Today sees your very last chance to ride the Emirates Air Line, London's unique cable car experience. To be one of the very last people aboard, get yourself down to one of the terminals by ten o'clock this evening and enjoy your specially slowed-down night flight. I expect there'll be queues.
It's not closing altogether, that would be ridiculous. As London's only cable car it's become a firm tourist favourite, providing the only way to glide high above City Hall and the Silvertown Tunnel construction site. But never again will it fly under the Emirates name because the marketing money's run out, and as yet nobody's stepped in with a better offer.
We've known this day was coming since October 2011.
The cablecar finally opened on 28th June 2012, indeed I was one of many who rushed down for an initial dangle. That makes tomorrow the cablecar's 10th birthday, which is plainly an achievement well worth celebrating. But it also means the ten-year deal expires tomorrow and all the Emirates brand collateral is going to have to come down. There is a heck of a lot of it.
The terminals are smothered. There's a big red Emirates sign on top, another underneath and the welcoming sight of a wallful of Emirates air hostesses as you approach the ticket barrier. Also the terminals are called Emirates North Greenwich and Emirates Royal Docks because this was one of the perks when Emirates stumped up their £36m, but after today will have to be known as North Greenwich and Royal Docks respectively. They've already switched names on the tube map and I expect they'll send staff with ladders round overnight to remove the surplus letters above the ticket window.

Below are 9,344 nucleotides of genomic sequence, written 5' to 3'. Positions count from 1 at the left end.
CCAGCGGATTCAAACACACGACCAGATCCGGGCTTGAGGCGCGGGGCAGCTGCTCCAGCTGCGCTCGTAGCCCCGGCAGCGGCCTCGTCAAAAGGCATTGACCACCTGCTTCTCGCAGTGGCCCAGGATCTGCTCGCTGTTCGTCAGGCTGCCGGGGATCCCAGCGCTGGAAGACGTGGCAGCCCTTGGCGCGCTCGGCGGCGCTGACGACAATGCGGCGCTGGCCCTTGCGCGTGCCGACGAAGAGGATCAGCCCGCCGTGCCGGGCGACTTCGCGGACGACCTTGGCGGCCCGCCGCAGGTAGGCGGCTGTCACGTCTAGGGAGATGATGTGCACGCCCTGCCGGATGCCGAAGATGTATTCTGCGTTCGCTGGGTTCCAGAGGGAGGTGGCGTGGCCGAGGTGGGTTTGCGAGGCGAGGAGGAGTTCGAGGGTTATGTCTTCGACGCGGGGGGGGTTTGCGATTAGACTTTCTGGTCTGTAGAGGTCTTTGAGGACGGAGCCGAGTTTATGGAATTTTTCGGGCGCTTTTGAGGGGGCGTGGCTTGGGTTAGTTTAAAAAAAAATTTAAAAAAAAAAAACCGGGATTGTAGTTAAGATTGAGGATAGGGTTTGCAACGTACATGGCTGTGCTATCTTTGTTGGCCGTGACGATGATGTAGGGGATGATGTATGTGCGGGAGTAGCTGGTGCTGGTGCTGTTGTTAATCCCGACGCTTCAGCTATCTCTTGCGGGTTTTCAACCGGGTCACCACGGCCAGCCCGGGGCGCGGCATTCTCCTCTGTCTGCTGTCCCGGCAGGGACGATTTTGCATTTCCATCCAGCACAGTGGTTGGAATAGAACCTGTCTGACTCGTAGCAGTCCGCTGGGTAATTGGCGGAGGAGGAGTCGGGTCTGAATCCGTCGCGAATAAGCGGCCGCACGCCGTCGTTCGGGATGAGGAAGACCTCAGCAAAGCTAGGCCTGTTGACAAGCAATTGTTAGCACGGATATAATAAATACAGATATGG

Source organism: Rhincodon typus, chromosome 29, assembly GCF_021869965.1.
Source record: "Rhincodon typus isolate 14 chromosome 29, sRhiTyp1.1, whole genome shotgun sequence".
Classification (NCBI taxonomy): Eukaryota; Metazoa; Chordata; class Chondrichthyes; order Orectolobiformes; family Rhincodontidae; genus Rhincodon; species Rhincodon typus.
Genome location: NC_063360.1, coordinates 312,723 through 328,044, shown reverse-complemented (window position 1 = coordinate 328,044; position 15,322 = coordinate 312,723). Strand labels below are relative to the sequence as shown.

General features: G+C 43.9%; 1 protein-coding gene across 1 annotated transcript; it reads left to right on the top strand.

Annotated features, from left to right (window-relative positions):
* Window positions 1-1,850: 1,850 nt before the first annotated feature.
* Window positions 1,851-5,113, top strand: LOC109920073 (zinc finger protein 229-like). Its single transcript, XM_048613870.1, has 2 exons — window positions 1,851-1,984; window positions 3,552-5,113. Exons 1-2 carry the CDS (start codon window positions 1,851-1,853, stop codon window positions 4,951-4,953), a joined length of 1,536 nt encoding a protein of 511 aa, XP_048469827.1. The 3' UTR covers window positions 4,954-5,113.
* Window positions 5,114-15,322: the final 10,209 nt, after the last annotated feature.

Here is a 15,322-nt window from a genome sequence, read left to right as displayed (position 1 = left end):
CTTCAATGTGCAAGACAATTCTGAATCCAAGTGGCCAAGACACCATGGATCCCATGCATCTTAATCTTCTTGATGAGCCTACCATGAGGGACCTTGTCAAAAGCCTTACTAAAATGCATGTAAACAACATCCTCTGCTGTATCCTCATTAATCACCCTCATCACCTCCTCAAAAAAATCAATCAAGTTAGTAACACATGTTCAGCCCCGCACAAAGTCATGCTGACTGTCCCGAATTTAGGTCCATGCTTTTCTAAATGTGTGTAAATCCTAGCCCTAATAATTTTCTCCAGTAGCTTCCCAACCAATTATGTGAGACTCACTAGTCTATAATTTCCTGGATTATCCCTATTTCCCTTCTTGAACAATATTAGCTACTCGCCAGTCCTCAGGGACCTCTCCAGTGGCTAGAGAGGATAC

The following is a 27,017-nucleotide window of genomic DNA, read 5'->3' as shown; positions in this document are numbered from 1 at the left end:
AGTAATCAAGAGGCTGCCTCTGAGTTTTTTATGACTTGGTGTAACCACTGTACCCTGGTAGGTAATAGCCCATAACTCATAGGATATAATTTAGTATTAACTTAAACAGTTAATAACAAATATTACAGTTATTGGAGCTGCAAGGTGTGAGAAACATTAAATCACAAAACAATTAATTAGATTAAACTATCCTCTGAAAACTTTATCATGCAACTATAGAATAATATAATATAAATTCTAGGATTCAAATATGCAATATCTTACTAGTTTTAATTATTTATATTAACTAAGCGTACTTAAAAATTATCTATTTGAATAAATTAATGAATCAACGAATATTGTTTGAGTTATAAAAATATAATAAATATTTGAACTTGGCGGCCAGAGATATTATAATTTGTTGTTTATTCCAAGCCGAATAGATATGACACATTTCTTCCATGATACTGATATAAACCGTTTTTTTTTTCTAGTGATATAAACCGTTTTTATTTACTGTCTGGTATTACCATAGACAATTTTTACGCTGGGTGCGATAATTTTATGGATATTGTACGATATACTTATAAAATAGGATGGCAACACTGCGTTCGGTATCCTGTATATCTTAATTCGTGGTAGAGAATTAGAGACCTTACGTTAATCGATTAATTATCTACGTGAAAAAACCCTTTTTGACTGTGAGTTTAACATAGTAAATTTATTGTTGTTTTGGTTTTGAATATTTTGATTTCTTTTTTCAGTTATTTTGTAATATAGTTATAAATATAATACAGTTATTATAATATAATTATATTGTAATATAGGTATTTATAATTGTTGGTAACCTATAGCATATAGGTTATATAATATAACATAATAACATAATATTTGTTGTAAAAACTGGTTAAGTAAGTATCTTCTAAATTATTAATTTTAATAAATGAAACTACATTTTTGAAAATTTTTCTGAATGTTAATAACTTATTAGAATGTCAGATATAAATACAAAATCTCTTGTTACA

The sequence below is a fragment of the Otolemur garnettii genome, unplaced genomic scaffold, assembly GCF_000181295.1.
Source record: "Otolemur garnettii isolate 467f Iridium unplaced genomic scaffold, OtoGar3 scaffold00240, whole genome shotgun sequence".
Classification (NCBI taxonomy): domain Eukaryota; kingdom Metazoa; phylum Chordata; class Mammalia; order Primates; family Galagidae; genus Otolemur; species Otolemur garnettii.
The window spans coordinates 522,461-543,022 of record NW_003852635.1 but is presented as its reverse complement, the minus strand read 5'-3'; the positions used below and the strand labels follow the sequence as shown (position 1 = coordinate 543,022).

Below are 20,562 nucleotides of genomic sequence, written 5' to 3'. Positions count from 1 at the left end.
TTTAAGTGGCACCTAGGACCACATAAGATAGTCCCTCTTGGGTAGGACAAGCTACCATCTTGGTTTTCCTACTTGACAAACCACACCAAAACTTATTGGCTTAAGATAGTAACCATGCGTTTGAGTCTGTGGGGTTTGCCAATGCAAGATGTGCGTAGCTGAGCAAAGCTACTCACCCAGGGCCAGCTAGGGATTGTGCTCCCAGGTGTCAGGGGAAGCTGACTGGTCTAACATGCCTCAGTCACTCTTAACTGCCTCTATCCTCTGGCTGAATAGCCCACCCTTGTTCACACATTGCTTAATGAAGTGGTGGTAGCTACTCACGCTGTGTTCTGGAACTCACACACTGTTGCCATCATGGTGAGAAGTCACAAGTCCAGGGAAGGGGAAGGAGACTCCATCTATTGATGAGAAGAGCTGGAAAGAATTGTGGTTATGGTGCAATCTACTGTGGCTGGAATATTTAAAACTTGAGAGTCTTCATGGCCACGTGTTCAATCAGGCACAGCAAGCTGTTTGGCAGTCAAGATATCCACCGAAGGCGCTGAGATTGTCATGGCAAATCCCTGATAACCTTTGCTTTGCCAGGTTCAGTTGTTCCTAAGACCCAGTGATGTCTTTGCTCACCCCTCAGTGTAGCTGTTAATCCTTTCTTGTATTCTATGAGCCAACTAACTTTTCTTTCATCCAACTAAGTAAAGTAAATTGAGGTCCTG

The roundel out front will need to change because this will no longer be an 'Air Line'. Then there are numerous signs on lampposts, signs on platforms, signs in bus stations and those free-standing signs designed to nudge aimless tourists cablecarward. Royal Victoria DLR station is liberally plastered with adverts for Emirates so those are all going to have to go, as is the branding at the abandoned information desk at the top of the North Greenwich escalator.
Not to mention the adverts at umpteen stations elsewhere across the network, notably Tower Gateway DLR where everything from the escalators to the platforms is smothered with all things Emirates. And don't forget the cabins themselves which all have vinyl wraps promoting different Emirates destinations plus the name of the airline in enormous letters on the underside. All this is going to have be removed now the money's run out because it would set a ghastly precedent if Emirates gained a smidgeon of additional publicity beyond their allocated ten-year span. I expect staff are going to be incredibly busy tonight removing and replacing the lot.
From tomorrow the Emirates Air Line will have a new name which is the London Cable Car.